Mountaintop Mining is Responsible for a 40% Reduction in Aquatic Biodiversity

Mountaintop Mining is Responsible for a 40% Reduction in Aquatic Biodiversity

Appalachian mountain streams are alive with life, trickling down over boulders and surrounded by wildflowers and ferns. They are home to some of the world’s most diverse freshwater creatures, including several species that are unique to the area.

According to research published in the September 2021 issue of the journal Ecological Applications, mountaintop coal mining, which downstream contamination affects many of these species, poses a serious danger to biological diversity.

The impacts of mountaintop coal mining are far more pervasive than previously thought, according to researchers: The number of species in streams from severely mined watersheds is 40 percent lower than in streams with cleaner water.

Fish, macroinvertebrates (such as insects, clams, and crabs), algae, fungus, bacteria, unicellular creatures known as protists, and other species have all lost biodiversity. To put it another way, it isn’t simply the most vulnerable species that are being harmed.

Example of aquatic biodiversity

“The impacts are really distributed across the whole tree of life,” said Marie Simonin, a researcher at France’s National Research Institute for Agriculture, Food and Environment (INRAE) and lead author of the study.

Simonin and her colleagues studied 93 streams in West Virginia’s Appalachian range, ranging from highly mined watersheds to relatively pure streams. They discovered a definite link between the density of mining operations and biodiversity loss: the more mining, the fewer species detected.

“It was really surprising to see how consistent this decline in biodiversity is across all these really different groups of organisms, starting at really low levels of disturbance,” said Emily Bernhardt, Professor and Chair of Biology at Duke University and senior author of the paper.

The findings reveal another alarming pattern: considerable biodiversity loss was identified in streams whose water was still well below the Environmental Protection Agency’s (EPA) maximum disturbance criteria.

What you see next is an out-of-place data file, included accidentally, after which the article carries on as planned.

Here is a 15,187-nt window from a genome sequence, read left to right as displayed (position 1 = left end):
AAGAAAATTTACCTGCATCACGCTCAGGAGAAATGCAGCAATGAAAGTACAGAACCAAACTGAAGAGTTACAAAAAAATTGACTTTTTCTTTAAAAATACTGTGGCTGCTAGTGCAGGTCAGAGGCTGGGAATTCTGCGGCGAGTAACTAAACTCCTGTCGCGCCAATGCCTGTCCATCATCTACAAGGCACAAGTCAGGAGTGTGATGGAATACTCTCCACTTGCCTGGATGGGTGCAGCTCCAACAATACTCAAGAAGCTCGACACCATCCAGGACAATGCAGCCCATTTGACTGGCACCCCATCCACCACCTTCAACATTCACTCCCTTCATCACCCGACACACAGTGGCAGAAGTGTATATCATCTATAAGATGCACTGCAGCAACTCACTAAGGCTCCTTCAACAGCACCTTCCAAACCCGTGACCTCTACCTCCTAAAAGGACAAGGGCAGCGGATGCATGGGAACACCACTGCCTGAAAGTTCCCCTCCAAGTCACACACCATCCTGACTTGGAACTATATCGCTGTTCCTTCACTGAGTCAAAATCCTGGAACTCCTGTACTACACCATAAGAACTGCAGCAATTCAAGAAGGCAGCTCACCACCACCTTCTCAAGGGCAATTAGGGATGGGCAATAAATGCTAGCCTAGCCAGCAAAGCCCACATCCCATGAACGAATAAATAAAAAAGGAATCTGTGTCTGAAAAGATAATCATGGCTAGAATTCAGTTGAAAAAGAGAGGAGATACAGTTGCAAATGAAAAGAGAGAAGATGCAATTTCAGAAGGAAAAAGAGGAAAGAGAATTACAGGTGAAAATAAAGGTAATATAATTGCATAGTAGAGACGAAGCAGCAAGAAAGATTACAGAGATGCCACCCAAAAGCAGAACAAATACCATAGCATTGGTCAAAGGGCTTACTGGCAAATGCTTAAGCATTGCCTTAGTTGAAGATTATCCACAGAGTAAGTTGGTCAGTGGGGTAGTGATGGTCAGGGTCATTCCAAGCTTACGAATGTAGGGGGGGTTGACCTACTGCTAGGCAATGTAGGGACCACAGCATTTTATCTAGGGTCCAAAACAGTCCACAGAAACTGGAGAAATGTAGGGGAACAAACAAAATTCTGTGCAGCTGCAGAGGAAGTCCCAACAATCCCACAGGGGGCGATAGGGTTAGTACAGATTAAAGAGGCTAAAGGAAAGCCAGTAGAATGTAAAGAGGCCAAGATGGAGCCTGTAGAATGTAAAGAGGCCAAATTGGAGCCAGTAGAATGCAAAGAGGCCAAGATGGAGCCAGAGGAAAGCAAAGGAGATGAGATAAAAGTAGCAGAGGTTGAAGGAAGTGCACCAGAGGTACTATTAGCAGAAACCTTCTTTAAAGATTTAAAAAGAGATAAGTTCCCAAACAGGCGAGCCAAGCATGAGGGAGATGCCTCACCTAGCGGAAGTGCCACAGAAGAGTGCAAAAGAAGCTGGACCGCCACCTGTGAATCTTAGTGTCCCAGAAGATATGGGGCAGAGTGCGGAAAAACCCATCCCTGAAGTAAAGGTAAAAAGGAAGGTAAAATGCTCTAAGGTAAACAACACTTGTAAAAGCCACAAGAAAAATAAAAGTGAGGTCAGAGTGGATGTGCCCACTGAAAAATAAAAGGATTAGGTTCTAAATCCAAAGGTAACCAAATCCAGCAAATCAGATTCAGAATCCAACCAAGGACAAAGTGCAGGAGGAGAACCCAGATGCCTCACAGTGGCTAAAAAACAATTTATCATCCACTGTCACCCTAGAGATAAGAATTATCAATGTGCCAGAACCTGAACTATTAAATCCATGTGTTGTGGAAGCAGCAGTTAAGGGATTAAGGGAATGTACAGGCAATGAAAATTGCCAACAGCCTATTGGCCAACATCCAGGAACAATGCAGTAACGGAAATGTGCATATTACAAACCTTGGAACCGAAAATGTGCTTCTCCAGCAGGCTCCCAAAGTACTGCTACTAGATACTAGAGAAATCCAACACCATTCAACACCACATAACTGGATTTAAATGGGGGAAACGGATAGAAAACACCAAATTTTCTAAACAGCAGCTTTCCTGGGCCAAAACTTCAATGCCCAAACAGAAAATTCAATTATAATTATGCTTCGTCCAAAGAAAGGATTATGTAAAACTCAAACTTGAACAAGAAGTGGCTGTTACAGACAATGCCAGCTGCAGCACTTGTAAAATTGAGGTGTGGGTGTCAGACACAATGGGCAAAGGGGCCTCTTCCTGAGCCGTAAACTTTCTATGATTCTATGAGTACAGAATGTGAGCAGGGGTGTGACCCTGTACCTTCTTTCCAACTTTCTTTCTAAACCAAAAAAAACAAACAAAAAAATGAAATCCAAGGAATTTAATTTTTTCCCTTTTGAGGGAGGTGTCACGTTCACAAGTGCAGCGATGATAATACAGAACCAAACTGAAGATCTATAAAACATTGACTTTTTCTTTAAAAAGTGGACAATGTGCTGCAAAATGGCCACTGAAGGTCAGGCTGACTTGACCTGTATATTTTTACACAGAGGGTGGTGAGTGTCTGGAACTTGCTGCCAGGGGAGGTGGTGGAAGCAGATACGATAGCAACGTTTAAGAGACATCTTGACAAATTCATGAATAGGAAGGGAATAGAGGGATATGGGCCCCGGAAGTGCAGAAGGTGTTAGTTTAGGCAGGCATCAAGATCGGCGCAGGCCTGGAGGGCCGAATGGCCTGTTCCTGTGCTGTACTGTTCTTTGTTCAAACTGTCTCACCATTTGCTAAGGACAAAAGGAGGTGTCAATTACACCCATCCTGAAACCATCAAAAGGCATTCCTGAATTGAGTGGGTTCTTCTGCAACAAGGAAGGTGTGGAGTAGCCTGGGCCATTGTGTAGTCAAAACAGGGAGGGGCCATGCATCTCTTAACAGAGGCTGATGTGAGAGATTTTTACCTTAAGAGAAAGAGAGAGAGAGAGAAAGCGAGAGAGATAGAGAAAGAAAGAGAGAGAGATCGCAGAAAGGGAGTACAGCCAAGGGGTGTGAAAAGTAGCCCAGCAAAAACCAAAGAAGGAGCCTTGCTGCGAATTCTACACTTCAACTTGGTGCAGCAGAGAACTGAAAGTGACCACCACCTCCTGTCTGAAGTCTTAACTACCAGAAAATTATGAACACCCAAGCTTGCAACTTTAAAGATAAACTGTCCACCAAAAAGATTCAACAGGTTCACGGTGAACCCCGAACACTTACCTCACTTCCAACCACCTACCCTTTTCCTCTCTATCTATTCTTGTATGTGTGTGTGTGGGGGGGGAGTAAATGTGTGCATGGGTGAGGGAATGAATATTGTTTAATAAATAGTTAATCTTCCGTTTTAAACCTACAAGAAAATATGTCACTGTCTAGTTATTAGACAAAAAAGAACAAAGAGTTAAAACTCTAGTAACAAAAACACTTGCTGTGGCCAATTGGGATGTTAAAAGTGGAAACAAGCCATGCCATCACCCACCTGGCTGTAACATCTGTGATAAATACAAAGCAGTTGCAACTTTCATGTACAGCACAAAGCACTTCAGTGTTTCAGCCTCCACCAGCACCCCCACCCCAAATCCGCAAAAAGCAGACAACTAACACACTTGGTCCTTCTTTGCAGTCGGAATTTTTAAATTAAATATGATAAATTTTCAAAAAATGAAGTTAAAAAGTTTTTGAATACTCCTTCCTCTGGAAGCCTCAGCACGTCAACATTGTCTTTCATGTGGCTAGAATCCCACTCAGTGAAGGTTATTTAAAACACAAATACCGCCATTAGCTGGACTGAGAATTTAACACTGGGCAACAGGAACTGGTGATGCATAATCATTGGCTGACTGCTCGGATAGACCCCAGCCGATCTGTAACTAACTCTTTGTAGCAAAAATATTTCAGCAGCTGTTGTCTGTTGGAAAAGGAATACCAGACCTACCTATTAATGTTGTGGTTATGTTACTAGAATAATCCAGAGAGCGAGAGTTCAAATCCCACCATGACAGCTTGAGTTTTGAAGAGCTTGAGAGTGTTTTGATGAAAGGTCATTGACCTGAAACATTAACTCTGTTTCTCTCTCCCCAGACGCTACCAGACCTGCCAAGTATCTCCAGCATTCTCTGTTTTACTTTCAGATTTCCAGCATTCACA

“A very small increase in mining activities in the watershed is already too much,” Simonin said.

This means that the detrimental effects of pollutants in aquatic species start at much lower concentrations than previously assumed.

“By the time you get to the EPA’s reference point, you’ve already lost most of the species you’re going to lose,” Bernhardt said.

Aquatic biodiversity is extremely valuable in terms of both economics and aesthetics, and it is substantially responsible for preserving and supporting general environmental health. Humans have traditionally relied on aquatic resources for food, medicine, and building materials, as well as recreational and economic activities like fishing and tourism. For food, materials, and breeding grounds, aquatic species rely on a wide range of aquatic environments and resources.

Although biodiversity loss due to mining has been demonstrated in different categories of species separately, this study stands out because it examines the entire tree of life at the same time, in the same streams. To accomplish so, the researchers utilized an experimental approach known as environmental DNA (eDNA), which examines pieces of genetic material that organisms leave behind in their environment.

This DNA might have come from feces, skin or scale fragments, or unicellular creatures. Researchers obtained water samples from each stream and filtered them through ultra-fine filters to collect it. The DNA remains attached to the filters, allowing it to be removed, sequenced, and sorted later.

Algae, for example, have genes or gene segments in common with other species. Scientists may detect what is hanging around in each stream by comparing the DNA retrieved from the filters with DNA is known to belong to a certain species or group of species, similar to CSI agents running samples through their databases (but with far less drama).

This technique has a lot of potential for assessing biodiversity and water quality consequences.

“eDNA is an inexpensive approach that can provide substantial insights into drivers of biodiversity,” Bernhardt said. “It can open the possibility for monitoring water quality impacts over a much larger number of rivers across the globe.”

The findings acquired using eDNA are comparable to those obtained with more traditional approaches, yet require a fraction of the time and effort. Using eDNA, the scientists was able to identify 28 different fish species in all 93 mined streams. This is analogous to past research that meticulously gathered, numbered, and identified the region’s fish variety. With comparable results, eDNA offers a considerably faster and less intrusive way of diversity testing.

“You take a very small amount of water and you’re able to see the impact on all those organisms. You don’t need to kill any animals, you don’t need a huge team of people skilled in identifying all of these species, everybody could do the fieldwork,” Simonin said. “This can really change the scale at which we can monitor biodiversity.”

This research was funded by NSF Grant No. EAR-1417405.